A discount scheme for bikes is needed to help more people get around more cheaply, be active, and reduce our emissions.
In December 2019 the government introduced a discount for public sector workers to buy E bikes. *1
That leaves out a lot of people. So we now want the government to be fair to everyone and implement a discount scheme that is open to ALL Kiwis AND includes both e-bikes and non e-bikes, and necessary equipment.
The Climate Commission report said ‘Meeting a zero-carbon target by 2050 requires a major transformation of the transport system’ and recommended’ investing in public, active and rapid transit’.*2
Two thirds of urban trips are less than 6 km, an easy 20-25 minute bike ride.
With more people on bikes, more often, is great for everyone. Cutting emissions, reducing congestion, improved health, saves money, lower medical costs.
Physical inactivity is estimated to cost NZ around $1.7 Billion/year (2015).*4
But the up front cost of a new bike is often a barrier.
To enable more people to be able to afford a bike, we want the government to help lower the cost by providing a discount.
Incentive schemes, have been shown to significantly increase the numbers using bikes to get around. And combining discount schemes with more cycle infrastructure, (as the government wants councils to provide), gives the best payback.
We need this to achieve lower emissions and healthier people
We want the Minister for Transport the Hon Michael Wood to introduce an incentive scheme that at a minimum includes a 20% rebate on E bikes and a 15% rebate on other bikes and equipment, (to a maximum amount).
With increased discounts for people with Community Services Cards, or a disability which requires a modified bike.
This will be cost effective, saving the government money and emissions.
• Low cost to government.
• More affordable than an EV
• Reduce congestion.
• Environmental - minuscule CO2 emissions from cycling *7 and less resources in the production of bikes than EV.
• Healthier - help people live more active lives – reducing the health costs of diseases such as, Diabetes 2, heart disease, some cancers.*6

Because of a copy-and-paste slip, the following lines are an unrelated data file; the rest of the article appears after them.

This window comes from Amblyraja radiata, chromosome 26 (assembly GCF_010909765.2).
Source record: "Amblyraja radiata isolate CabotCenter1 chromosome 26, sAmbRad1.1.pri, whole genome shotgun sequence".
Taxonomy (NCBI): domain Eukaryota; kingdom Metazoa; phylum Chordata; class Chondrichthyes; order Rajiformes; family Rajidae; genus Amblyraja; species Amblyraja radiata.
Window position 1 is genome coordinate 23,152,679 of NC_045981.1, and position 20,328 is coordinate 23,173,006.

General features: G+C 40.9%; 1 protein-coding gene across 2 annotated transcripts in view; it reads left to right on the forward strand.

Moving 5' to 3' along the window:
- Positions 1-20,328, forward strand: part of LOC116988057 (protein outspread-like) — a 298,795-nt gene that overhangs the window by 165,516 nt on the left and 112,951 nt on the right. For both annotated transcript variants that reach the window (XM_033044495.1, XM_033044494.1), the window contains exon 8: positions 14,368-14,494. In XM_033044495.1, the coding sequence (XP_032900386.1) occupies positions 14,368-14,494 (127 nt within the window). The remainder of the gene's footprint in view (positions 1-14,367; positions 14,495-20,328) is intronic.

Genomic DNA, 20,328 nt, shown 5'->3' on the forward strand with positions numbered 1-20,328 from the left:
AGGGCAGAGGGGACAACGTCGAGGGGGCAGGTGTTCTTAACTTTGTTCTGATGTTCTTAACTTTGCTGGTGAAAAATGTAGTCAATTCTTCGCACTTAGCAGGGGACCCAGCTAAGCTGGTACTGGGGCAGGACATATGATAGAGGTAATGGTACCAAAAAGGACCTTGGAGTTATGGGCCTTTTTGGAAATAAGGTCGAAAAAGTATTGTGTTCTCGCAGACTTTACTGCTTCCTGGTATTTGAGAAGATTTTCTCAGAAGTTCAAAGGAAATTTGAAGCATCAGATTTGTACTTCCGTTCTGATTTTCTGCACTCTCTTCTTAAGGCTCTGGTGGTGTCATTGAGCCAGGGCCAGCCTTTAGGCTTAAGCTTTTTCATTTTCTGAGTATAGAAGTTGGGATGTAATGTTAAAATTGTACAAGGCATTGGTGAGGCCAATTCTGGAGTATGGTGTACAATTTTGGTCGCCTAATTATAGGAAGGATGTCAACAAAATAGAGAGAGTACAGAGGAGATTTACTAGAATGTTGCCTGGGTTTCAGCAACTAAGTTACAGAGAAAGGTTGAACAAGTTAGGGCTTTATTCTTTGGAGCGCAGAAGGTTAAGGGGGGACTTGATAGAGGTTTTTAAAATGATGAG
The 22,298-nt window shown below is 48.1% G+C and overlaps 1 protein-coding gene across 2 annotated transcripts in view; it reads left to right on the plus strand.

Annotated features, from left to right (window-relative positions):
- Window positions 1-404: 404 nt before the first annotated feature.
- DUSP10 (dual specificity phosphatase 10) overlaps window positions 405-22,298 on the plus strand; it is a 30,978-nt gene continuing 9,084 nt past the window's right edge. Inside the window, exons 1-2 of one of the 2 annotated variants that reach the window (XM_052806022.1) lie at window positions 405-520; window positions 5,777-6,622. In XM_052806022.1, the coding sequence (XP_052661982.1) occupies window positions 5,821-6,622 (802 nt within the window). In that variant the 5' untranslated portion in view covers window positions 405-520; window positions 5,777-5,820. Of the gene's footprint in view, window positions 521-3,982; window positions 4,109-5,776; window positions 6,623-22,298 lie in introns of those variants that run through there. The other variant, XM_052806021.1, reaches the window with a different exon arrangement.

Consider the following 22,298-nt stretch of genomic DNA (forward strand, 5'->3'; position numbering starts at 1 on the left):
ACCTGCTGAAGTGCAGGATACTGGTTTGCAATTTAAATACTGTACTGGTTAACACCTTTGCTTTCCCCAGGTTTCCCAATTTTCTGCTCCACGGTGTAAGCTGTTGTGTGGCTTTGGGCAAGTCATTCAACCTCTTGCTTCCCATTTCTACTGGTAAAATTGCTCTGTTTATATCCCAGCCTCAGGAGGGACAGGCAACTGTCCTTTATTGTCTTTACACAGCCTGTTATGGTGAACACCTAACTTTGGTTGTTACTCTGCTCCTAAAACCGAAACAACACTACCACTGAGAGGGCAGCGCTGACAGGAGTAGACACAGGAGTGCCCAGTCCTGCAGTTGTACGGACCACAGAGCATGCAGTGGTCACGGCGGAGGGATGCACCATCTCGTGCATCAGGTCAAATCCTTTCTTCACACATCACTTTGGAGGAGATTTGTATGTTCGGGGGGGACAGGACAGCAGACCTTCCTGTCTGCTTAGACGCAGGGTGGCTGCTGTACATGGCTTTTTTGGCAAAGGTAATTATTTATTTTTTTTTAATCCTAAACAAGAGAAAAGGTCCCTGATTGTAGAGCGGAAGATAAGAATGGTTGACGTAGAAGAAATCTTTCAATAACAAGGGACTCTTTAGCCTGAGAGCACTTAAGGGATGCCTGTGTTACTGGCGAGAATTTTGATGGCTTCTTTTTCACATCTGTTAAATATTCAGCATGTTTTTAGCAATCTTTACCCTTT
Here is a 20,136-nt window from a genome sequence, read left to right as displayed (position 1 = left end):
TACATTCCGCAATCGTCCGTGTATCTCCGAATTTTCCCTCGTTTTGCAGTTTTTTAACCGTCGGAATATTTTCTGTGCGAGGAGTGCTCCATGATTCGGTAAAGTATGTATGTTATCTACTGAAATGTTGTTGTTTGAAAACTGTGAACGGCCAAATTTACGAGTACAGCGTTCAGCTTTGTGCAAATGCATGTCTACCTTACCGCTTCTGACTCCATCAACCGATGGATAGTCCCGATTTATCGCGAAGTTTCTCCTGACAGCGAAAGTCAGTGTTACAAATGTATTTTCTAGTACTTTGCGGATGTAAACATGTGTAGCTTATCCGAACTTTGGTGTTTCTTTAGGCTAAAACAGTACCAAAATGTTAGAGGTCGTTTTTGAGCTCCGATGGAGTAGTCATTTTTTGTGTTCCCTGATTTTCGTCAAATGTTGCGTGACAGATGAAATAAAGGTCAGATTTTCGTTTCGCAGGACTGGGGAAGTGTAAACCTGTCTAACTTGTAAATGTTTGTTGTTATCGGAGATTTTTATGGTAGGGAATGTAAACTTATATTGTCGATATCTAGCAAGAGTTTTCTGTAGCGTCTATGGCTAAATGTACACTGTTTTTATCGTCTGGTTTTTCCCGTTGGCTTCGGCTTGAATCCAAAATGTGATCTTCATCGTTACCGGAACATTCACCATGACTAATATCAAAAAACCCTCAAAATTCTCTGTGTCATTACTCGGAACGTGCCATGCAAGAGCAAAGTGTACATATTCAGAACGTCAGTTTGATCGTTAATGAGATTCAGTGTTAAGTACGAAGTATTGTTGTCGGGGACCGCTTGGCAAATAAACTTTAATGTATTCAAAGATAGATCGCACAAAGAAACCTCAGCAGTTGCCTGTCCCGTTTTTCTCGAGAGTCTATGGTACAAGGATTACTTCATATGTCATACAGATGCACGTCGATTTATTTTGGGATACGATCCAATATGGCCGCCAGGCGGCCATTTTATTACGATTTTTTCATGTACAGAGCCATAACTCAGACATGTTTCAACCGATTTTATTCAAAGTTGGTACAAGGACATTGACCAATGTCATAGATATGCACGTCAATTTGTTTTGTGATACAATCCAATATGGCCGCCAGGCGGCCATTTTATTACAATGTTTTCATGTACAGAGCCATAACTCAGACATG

• Estimated savings from each extra km cycled = $3.16/km (2015) *4
A Cycle scheme in the UK that provided discounts on bikes has been hugely successful.*5
• 61 percent of respondents didn’t cycle to work before signing up to the scheme and 70 percent classed themselves as novice or occasional cyclists.
• 76 percent of those surveyed said they wouldn’t have bought a bike if it hadn’t been for the savings available through the scheme.
• 87 percent of respondents noticed an improvement in health after starting to cycle to work.
A comprehensive study in Finland found that cycling to work for over 30 minutes a day was significantly associated reduced risk of developing type-two diabetes and as a consequence, lower mortality rates.
There is also consistent evidence in the literature that public investment in measures to facilitate increases in cycling is generally cost effective with high benefit-to-cost ratios, of often over five or ten to one.
There is also evidence that while some investments in cycling infrastructure can have significant payback they appear to work most effectively when combined with direct efforts to increase cycling activity such as through cycle to work schemes.